Furthermore, there is a linear correlation between premature exposure to air pollution and deaths. Around 22% of infant deaths are linked to exposure to Particulate Matter (PM) air pollution. According to Jonathan O Anderson, a professor at the University of South Florida in the department of emergency medicine, et al. “Pm is a portion of air pollution that is made up of extremely small particles and liquid droplets containing acids, organic chemicals, metals… or dust particles.” (Jonathan et al.) If Pm levels are too high, exposure would have the potential to end one’s life. Introducing bioreactors may solve this issue. Bioreactors center on the use of bioreactions. Bioreactions consume pollutants in an airstream with the use of microbes. Considering the fact that Africa is still underdeveloped, the installation of biofilters are generally low in costs and can be constructed from common materials such as: lumber, fiberglass, and plastic pipes. However, in order for microorganisms to work to their full potential, several conditions must be met.
According to Zarook Sharefdeen, a professor in the department of chemical engineering in the American University of SharJah, “Microorganisms require a range of nutrients for growth and activity to carry out biodegradation of pollutants.” (Zarook 2005) Microbes would also need moisture to survive as well as the correct temperature range (30 – 40°C), cold air may have the potential to reduce their activity. Using biological treatments for air pollution may work, but Africa must change the fuels they’re using. Bioreactors are just a means of purifying the air of contaminants. The true issue may only be solved by switching to cleaner alternatives as fuel. These bioreactors may not work in every situation as well. E.g., if an emission has too high a Ph, it must first be neutralized before entering a bioreactor.
The humidity must also be taken into consideration and there are a plethora of other factors that must be considered. The introduction of bioreactors are not a quick fix, rather a way to mitigate the issue of air pollution. Agriculture The quality of the air doesn’t just detrimental to people. The air contaminants have the ability to combine with water droplets, causing acid rain. This would lead to increased water pollution which would decrease the production of crops. Possible solutions for both the water pollution and air pollution have already been discussed, but biotechnology may have the potential to create Gm crops more suitable to polluted environments. To combat the decreased nutrients in soil due to pollution, increased regulation of plant root system architecture (RSA) is needed. According to Eric D.
Rogers, a professor at Duke University in the Department of Biology and Philip N Benfey, a professor of biology at Trinity College of Arts and Sciences, “RSA describes the spatial arrangement of root tissue within the soil and is therefore crucial to nutrient and water uptake.” (Eric and Philip 2015) Managing the rhizosphere according to the RSA plays a major role to the nutrient intake of crops. The rhizosphere is the portion of soil in the ground which can influence a plant’s growth nutrition. Introducing Plant-Growth promoting Rhizobacteria (PGPR) to help in the management of the rhizoshpere will allow crop cultivation in soil with little fertility.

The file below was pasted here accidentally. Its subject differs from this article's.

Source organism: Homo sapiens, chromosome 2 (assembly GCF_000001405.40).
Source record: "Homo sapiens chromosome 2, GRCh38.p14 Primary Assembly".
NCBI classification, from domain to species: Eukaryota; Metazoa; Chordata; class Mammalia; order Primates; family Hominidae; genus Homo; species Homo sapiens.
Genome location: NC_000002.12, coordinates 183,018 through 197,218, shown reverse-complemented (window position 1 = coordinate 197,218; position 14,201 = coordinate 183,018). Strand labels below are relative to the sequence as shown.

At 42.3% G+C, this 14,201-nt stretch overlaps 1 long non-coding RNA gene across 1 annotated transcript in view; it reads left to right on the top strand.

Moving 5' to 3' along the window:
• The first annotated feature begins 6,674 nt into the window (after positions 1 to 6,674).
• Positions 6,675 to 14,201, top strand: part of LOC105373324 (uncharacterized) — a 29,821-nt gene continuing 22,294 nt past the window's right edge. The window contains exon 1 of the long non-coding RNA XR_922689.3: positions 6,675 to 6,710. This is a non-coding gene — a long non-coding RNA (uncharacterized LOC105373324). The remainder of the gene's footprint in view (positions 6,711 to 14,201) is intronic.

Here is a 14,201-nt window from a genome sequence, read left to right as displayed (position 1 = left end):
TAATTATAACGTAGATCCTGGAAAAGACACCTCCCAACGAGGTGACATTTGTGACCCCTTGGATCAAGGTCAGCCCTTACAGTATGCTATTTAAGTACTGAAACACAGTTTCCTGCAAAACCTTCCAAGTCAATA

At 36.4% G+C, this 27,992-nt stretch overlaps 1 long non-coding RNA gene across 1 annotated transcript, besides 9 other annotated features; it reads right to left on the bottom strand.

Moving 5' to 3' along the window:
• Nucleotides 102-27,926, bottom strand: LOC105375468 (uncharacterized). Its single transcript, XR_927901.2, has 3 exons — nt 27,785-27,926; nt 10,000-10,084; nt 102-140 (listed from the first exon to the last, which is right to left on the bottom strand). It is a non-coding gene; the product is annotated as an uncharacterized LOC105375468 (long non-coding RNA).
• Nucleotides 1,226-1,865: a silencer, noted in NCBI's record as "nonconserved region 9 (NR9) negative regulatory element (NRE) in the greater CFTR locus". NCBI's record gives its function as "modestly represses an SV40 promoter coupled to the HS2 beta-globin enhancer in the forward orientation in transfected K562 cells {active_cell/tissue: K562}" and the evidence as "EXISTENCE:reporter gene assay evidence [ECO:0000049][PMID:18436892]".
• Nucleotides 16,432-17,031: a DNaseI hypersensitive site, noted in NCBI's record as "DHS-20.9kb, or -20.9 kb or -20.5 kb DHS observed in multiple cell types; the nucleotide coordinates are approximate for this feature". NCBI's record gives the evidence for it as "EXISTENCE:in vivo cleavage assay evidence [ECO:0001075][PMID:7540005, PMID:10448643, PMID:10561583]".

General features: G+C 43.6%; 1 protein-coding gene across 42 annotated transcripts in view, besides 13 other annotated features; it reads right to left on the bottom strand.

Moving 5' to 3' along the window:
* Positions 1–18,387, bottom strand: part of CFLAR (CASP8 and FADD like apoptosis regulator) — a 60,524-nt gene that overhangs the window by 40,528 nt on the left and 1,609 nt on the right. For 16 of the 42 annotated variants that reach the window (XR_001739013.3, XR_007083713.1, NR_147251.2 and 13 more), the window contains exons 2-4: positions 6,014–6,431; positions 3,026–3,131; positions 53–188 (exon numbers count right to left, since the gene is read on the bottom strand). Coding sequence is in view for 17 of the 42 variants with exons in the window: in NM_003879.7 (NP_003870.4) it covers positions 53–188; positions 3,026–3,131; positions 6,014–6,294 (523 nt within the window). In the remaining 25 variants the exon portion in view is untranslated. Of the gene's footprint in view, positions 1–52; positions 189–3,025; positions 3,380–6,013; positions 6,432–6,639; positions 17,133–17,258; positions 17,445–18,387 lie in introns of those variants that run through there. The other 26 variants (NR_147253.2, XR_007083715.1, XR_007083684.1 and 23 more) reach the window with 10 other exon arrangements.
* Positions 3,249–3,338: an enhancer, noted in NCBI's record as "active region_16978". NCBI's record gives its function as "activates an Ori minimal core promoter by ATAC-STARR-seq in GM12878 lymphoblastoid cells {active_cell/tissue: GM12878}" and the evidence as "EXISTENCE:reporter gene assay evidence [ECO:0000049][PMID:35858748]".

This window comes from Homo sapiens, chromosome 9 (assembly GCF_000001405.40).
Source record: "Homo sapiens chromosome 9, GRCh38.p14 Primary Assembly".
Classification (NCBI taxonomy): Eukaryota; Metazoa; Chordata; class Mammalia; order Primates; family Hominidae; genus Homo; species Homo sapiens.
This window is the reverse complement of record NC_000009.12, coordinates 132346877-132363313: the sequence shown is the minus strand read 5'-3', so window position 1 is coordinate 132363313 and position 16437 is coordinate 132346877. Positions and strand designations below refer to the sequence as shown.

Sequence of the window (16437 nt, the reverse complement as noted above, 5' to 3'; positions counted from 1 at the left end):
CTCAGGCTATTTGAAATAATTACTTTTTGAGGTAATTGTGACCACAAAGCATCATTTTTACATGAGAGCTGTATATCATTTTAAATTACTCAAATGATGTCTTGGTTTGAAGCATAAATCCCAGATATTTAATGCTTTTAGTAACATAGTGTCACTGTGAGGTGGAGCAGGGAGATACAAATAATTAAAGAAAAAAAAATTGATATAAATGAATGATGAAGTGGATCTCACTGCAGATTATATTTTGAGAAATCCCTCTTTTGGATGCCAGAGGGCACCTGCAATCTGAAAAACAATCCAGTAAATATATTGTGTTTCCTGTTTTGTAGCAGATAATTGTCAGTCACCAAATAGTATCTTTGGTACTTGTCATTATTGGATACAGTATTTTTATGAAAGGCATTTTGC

Beatriz Ramos, a professor at CEU San Pablo University et al., said Plant-Growth promoting Rhizobacteria can be used for, “biofertilizers, biocontrol agents, induction of systemic resistance, and elicitors of secondary metabolic pathways that lead to products of nutritional and pharmacological interest…”. One use of PGPR is the inoculation of nutrient-mobilizing bacteria in soil where nutrients are scarce, while other uses may range from plant growth to enhancement of a plant’s defensive response. However, according to Africa Check, 13.8 million people were below the poverty line in 2015, and 66.8% of children lived in poverty in 2011. Considering this, Africa may not yet be able to afford such technologies. Conclusion The challenges concerning pollution in Africa have been ongoing for several decades. More developed nations have utilized newer technologies and their benefits have become evident through countless documentations.
Introducing modern biotechnology will not only improve the health and sanitation in Africa, but it will also modernize several of its countries’ technological equipment. Filtration systems and increase in Gm crops will ultimately decrease the number of deaths from malnourishment and diseases caused by contaminants in air and water. However, the issue of poverty is still at hand. Before Africa might focus on the implementation of certain biotechnologies, they may just focus on improving their economy. There are several other factors that may delay the implementation and use of biotechnology that should also be acknowledged like political corruption, lack of a strong education system, etc. Moreover, biotechnology should not be limited to just the environment. The benefits of biotechnology should be fully utilized and included in both at-home use, medicine, and environmental efforts.